Some new developments (in comments of the original post)

Rich Pearson

1 hr ago

Shadi, I work at Upwork and your post about your experience makes us feel terrible. We’ve reopened your case and are investigating it much more thoroughly. We hope to have a response to you quickly — if you have any questions or want to provide more details, please email me at rpearson(at)upwork.com. We care very much about our freelancer community and want to make this right. Rich

1 response

Shadi Al'lababidi

16 mins ago

Rich, it shouldn’t take a post like this for you (Upwork) to give someone special treatment. I know there are thousands of others like me that rely on your platform (most, far more than myself, for much larger %’s of their income). In some cases this can very literally mean the difference between putting food on the table and not. They may not be able to spread the message like I, or speak English in such a manner. They may not be able to drum up enough attention, so they go unnoticed. It’s no skin of Upwork’s back, until it turns into a PR mess. Hence why you’re commenting. Let’s cut the shit, Rich. I’ve got 2 tickets open and have been messaging everyday for the last 11 days. Nothing, nada. Just, ‘We’ve banned you and you can’t know why’. (For those reading this, yes, they do say you cannot know why.So as to not to let on to why they ban you). I’ve tweeted at you, nothing. Now, I have roughly 75% of a months worth of Upwork money stuck on there. If I were someone else, or someone without other income streams, what would I do? What could I possibly tell my incumbent clients? Shit, what am I even going to tell my incumbent clients? you’ve just left me without a months worth of wages and a big ‘fuck you, there’s nothing you can do.’ So, I do not want any special treatment. I will not contact you via email. This is an integral problem with Upwork itself and I will highlight it as much as I possibly can, even if that means losing the money and my reputation on there that I’ve been building up over the last year. And please Rich, I’m a bloody marketer for Christ’s sake. Don’t come at me with that standard company mumbo jumbo ‘it makes us feel terrible’. You’re just being patronising.


Looking at some of their responses to reviews on Facebook (https://www.facebook.com/wiperecord/reviews/) it would appear the attitude is part of their company culture. Amazing, for a company that bills itself as trying to help people overcome their past, it appears they are simply in the business of taking advantage of a vulnerable group.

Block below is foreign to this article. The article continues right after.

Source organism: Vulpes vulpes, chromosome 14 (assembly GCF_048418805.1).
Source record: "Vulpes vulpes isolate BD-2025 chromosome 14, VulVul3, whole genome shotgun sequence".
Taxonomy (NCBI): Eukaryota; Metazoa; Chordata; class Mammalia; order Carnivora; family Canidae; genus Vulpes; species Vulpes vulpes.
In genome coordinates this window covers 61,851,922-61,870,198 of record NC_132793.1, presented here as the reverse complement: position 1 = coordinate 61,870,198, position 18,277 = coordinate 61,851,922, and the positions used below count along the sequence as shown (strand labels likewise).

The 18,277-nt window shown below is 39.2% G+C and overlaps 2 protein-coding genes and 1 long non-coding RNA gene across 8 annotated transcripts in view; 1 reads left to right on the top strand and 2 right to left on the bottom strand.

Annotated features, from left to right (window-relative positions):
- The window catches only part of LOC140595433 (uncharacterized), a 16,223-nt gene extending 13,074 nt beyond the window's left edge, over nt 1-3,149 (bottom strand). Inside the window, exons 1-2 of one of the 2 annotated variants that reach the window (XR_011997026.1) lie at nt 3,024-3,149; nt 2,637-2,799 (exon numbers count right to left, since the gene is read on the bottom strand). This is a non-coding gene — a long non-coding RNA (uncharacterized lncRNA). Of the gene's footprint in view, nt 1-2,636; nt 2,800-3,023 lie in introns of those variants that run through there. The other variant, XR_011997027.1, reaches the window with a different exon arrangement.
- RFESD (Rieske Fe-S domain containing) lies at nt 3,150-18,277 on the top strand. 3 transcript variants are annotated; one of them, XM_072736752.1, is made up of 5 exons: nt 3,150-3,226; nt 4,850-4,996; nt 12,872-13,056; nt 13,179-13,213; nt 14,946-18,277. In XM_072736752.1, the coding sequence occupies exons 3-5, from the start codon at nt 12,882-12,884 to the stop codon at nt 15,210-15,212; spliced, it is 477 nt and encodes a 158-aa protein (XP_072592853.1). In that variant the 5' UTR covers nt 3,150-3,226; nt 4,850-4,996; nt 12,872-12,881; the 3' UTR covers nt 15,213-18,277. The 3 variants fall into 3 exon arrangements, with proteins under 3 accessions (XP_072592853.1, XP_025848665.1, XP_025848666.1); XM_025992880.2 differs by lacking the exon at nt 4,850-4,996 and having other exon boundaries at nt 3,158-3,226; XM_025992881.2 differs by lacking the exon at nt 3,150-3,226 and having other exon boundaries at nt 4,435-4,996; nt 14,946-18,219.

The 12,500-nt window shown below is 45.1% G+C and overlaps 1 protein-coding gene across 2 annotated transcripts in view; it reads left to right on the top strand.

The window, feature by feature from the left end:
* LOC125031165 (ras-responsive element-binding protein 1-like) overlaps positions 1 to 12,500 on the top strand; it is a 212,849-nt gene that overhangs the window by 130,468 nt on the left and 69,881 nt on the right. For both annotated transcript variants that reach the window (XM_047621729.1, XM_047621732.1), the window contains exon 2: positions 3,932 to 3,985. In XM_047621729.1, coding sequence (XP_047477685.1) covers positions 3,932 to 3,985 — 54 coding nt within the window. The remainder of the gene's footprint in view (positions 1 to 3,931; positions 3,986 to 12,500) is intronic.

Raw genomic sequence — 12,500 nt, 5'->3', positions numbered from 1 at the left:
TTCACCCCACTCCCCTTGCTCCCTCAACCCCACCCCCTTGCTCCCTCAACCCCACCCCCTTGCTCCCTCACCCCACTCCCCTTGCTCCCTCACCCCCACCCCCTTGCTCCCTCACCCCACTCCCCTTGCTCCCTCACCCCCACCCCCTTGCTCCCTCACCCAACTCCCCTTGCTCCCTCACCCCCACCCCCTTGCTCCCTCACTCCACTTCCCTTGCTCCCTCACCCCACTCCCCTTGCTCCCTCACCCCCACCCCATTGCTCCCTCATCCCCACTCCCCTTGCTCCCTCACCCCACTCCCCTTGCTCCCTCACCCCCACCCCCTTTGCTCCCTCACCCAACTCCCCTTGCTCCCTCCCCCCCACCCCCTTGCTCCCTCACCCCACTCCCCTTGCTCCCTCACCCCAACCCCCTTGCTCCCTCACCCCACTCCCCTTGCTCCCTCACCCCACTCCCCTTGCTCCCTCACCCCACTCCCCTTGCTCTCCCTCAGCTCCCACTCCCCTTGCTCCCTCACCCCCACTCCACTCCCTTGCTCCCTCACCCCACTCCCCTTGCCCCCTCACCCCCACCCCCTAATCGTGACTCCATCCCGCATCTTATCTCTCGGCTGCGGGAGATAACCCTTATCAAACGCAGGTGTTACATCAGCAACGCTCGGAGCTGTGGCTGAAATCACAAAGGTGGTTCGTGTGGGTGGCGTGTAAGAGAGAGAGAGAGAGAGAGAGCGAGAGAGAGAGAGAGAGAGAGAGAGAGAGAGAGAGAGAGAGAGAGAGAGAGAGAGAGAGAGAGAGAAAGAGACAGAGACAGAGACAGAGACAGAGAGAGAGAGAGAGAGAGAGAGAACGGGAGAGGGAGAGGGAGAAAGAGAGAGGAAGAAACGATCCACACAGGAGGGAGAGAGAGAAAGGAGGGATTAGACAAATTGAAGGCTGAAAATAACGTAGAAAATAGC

Also, if Kevin is an attorney, he's remarkably free with what is arguably libelous speech to third parties.


True. I was curious and did look at their site and didn't see a Kevin in the attorney list. Not to say he isn't one, just he wasn't listed on the site. I would have ventured to bet he was a rogue IT employee, but with some of the responses to complaints on Facebook, it does somewhat appear that if you question them they get defensive and argumentative.

I run a site that helps ex-offenders find jobs, resources, etc.. and it is always frustrating to see companies that take advantage of a vulnerable group. Not to dismiss the OP and the evidence against them is pretty overwhelming, but there are always two-sides to every story. I have removed the link and references to them and their parent firm as a resource from our site. While we aren't a huge player in the industry, we are growing fast simply because we provide personal help if we can and try to treat everyone fair. I refuse to risk that reputation on a potential bad apple. It's easier just to remove them now, and if down the road this comes out as a simple misunderstanding or whatever, I am happy to add them back. But for now, to me at least, it is better to be safe than sorry and not risk my users paying some greedy company to be treated poorly.


[deleted]


I wonder if that is the same "Kevin" who left a Yelp review for the company?